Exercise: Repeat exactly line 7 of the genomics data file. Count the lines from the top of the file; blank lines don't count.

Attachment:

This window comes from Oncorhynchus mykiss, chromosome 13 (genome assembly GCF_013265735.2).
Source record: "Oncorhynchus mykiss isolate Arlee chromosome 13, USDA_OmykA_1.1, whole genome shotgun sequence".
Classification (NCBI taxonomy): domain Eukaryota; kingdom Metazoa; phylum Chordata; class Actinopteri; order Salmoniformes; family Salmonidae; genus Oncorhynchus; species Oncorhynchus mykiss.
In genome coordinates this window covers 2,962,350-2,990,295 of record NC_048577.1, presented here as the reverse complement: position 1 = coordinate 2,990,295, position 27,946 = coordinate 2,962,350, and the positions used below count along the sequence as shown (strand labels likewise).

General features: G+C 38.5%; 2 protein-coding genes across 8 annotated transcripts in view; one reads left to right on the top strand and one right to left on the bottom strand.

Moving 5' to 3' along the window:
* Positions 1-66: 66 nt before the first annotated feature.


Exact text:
* Positions 1-66: 66 nt before the first annotated feature.